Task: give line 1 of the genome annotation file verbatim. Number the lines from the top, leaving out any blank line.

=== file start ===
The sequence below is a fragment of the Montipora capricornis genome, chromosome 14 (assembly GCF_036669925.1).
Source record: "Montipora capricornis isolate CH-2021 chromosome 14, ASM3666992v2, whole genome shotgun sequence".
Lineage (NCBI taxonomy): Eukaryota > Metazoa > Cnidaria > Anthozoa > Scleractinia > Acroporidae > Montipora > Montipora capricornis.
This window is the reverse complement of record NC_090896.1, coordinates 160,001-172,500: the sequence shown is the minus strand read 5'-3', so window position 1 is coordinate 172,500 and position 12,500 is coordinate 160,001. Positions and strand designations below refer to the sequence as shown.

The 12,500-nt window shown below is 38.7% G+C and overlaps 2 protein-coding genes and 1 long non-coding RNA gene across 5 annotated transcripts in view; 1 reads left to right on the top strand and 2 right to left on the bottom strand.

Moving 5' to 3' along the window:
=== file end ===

The sequence below is a fragment of the Montipora capricornis genome, chromosome 14 (assembly GCF_036669925.1).